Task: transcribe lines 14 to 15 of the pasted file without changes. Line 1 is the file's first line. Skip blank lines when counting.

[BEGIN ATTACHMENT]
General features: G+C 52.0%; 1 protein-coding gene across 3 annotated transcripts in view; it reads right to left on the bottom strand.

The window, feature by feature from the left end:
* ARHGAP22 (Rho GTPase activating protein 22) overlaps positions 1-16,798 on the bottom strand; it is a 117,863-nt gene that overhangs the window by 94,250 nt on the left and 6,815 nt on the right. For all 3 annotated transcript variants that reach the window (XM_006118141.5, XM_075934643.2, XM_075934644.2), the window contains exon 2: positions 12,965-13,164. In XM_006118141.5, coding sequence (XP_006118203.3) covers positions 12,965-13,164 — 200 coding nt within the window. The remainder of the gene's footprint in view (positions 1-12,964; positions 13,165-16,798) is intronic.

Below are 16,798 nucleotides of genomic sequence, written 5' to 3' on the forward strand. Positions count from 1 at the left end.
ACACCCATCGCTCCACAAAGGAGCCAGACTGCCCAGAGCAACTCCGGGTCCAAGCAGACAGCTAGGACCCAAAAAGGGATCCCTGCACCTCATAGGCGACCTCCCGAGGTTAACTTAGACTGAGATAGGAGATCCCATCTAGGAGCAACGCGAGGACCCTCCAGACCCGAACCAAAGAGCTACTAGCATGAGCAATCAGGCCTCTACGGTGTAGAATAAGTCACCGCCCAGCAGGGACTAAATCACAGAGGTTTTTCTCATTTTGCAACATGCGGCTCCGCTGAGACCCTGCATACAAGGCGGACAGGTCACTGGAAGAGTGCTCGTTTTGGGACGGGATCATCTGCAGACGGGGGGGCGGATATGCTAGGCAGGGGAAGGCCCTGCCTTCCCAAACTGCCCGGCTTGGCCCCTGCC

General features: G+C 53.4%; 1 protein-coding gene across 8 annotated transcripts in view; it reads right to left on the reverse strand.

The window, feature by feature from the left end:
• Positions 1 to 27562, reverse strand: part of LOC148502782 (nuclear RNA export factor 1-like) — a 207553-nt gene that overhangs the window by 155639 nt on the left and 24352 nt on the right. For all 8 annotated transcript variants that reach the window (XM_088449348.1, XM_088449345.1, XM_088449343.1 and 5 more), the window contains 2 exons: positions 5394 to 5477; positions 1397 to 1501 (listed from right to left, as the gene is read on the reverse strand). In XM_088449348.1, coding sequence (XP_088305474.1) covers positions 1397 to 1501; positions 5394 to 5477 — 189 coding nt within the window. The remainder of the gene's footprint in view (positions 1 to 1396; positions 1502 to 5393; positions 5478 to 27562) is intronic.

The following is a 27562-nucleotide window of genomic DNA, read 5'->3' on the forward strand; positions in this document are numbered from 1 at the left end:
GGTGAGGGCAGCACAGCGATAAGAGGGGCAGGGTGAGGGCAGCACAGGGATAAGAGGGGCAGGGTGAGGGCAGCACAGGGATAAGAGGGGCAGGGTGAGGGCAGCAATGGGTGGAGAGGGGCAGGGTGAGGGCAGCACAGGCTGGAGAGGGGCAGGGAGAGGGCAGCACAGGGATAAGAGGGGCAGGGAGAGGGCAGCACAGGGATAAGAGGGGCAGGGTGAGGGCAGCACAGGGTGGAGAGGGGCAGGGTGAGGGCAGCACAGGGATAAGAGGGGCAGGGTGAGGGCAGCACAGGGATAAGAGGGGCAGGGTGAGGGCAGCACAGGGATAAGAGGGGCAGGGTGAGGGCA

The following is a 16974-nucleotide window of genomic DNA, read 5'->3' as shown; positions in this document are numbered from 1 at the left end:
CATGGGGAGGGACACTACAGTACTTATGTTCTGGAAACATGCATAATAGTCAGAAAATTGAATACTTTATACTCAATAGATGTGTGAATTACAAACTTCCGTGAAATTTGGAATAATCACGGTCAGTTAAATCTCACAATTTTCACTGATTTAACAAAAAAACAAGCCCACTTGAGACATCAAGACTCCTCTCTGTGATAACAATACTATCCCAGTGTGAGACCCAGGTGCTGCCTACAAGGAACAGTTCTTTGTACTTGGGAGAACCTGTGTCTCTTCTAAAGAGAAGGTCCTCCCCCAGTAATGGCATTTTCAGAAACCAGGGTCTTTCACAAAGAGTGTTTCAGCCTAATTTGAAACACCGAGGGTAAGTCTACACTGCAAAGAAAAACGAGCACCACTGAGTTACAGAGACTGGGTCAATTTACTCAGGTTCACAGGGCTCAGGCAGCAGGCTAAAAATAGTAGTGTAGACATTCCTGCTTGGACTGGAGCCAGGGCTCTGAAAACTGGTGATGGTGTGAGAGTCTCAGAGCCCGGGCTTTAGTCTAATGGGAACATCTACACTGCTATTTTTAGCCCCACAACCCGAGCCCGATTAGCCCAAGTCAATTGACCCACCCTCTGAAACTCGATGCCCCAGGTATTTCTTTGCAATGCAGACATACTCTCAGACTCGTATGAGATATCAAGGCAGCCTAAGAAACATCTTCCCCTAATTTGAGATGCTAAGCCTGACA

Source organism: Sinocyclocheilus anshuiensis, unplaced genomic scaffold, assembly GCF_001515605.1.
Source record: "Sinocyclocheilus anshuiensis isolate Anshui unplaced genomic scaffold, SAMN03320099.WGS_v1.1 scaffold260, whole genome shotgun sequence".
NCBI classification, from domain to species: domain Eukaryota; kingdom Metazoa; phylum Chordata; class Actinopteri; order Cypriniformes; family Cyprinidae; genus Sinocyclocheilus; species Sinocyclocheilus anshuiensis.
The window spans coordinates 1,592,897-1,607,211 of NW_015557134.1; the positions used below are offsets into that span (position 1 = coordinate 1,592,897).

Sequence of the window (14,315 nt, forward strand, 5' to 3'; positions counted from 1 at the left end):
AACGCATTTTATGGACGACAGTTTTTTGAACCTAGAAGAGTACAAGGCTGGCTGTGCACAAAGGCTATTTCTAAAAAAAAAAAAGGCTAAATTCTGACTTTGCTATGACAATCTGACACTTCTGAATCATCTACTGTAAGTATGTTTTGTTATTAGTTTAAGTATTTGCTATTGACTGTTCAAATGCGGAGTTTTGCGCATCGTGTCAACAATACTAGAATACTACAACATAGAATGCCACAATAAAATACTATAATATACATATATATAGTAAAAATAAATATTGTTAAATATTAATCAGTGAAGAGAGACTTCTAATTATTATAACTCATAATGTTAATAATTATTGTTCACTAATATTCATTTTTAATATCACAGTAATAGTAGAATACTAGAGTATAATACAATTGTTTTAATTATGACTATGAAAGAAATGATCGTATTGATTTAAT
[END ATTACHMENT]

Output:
Source record: "Sinocyclocheilus anshuiensis isolate Anshui unplaced genomic scaffold, SAMN03320099.WGS_v1.1 scaffold260, whole genome shotgun sequence".
NCBI classification, from domain to species: domain Eukaryota; kingdom Metazoa; phylum Chordata; class Actinopteri; order Cypriniformes; family Cyprinidae; genus Sinocyclocheilus; species Sinocyclocheilus anshuiensis.